‘Dry socket’ is a dental condition which can occur in adults after they have had a tooth extracted. It is not very common, typically affecting up to just 5% of all cases, but if you are having a tooth extracted for any reason, it is something to be aware of and to be familiar of the symptoms. It is more likely to occur in the lower jaw, but it has been known to occur in the upper jaw as well.
What is dry socket?
During the usual healing process when a tooth has been removed, a blood clot will form in the gap where the tooth has been extracted from. The purpose of the blood clot is to form a protective barrier to look after the gum, the bone and the nerves underneath where the tooth was previously attached. In the case of a dry socket, the blood clot becomes dislodged before it has time to forge a strong enough bond with the gum, which means that the hole is not able to heal effectively.
Recognising and diagnosing dry socket
Unfortunately, if you develop dry socket this is usually very painful and will need to be treated quickly. Although discomfort is expected in the days following a tooth extraction, this should be able to be treated at home with the painkillers prescribed by your dentist, so if you feel that the pain is exceeding a ‘normal’ amount, then speak to your dentist quickly.
Speed is also important as the absence of the blood clot means that there is no barrier protecting the wound, which means that fragments of food can find their way into the hole. Dry socket usually occurs a couple of days after a tooth extraction and patients will usually find they are experiencing a worsening pain at the extraction site, which spreads through the face and causes a lot of discomfort.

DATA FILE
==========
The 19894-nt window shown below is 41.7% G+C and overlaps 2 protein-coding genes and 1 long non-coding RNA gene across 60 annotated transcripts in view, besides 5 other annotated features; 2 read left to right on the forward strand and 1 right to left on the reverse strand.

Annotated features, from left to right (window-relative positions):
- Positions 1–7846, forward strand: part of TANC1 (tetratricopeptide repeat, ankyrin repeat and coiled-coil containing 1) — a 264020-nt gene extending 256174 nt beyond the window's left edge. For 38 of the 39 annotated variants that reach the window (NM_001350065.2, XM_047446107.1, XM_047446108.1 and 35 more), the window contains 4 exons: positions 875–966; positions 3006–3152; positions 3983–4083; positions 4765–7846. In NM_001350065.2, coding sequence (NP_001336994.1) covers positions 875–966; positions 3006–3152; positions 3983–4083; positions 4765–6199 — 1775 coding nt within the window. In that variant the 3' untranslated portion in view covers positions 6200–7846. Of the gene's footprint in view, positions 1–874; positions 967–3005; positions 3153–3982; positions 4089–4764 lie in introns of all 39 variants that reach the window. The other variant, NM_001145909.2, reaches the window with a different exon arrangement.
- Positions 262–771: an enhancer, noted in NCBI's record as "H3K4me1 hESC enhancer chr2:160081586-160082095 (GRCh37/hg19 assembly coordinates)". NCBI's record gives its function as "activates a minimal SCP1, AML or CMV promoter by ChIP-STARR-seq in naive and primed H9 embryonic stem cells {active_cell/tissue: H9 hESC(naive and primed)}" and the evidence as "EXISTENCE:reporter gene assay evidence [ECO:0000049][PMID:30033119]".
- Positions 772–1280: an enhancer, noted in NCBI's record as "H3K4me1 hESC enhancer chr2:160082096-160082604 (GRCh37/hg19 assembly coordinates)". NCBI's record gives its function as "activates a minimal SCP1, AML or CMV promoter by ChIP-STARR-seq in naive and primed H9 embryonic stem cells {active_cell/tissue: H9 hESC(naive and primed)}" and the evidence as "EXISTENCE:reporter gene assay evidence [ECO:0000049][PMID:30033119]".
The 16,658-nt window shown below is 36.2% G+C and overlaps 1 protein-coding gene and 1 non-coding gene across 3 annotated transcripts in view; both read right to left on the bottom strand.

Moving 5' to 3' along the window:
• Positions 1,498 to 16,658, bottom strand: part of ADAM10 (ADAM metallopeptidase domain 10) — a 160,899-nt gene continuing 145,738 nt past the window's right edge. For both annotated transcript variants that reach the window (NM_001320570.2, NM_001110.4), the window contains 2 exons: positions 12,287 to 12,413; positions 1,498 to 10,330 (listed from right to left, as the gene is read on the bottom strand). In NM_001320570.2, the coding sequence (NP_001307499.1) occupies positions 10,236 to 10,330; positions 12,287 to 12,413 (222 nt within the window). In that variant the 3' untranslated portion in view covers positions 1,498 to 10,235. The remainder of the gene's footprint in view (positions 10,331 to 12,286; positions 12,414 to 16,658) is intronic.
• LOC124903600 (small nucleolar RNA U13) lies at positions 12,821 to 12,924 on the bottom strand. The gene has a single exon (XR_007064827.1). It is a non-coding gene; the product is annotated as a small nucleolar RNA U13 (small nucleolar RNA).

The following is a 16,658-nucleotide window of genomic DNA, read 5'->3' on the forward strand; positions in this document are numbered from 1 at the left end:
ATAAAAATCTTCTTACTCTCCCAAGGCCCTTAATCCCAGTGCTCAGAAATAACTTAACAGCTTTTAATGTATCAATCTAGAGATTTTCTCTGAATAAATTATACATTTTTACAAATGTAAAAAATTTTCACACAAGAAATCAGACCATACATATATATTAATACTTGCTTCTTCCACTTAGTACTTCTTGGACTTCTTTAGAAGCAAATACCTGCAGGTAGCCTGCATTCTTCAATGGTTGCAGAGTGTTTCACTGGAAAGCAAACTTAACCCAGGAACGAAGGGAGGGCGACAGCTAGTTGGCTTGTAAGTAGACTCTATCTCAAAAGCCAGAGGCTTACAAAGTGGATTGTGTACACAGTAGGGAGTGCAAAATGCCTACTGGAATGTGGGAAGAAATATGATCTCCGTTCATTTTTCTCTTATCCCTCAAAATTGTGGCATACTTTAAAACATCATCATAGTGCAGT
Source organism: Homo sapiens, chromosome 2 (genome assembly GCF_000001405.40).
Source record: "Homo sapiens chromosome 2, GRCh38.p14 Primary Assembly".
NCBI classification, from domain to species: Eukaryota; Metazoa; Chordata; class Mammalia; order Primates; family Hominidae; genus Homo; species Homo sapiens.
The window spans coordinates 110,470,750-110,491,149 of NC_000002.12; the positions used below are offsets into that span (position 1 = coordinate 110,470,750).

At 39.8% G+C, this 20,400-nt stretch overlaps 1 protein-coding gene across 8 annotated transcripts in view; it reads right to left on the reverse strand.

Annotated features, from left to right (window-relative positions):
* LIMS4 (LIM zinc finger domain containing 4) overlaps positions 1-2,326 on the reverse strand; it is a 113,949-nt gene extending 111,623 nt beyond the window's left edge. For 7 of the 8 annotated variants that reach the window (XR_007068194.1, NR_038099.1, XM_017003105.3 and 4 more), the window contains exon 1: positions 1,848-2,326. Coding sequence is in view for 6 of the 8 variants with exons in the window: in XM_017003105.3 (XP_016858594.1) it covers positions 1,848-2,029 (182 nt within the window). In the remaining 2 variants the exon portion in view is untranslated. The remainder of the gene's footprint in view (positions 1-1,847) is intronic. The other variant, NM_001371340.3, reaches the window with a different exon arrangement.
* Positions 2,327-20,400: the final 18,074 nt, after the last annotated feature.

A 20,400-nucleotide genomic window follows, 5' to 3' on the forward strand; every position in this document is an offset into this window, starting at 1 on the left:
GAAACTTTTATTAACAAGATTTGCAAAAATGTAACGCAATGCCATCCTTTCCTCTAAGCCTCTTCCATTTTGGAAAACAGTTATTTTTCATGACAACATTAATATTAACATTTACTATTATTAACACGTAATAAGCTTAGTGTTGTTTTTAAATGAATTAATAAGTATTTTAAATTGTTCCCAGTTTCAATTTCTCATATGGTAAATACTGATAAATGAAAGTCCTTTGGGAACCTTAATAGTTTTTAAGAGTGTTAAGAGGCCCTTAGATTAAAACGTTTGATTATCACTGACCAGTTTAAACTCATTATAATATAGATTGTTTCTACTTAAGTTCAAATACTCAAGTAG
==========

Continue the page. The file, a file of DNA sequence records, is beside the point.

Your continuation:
On closer inspection, it may be clear to see that there is no blood clot in the place where the tooth used to be, and some patients may even be able to see the exposed bone. Many patients also report an unpleasant taste (and often odour) in their mouth as well, as a result of the infection.
How is dry socket treated?
Dry socket typically requires a return trip to a dentist where the wound is thoroughly cleaned and sometimes a dressing is applied. Once this initial stage is complete, your dentist may also treat dry socket with a course of antibiotics to help cure any infection. They may also prescribe antiseptic cream to be applied around the site of the extracted tooth and could recommend an antibacterial mouthwash.
Here at CK Dental in Bristol, we work with patients who have teeth extracted to ensure that they follow a good hygiene routine after any tooth extraction to mitigate the risk of conditions like dry socket occurring. Although rare, it can happen, but we can help reduce that risk as much as possible.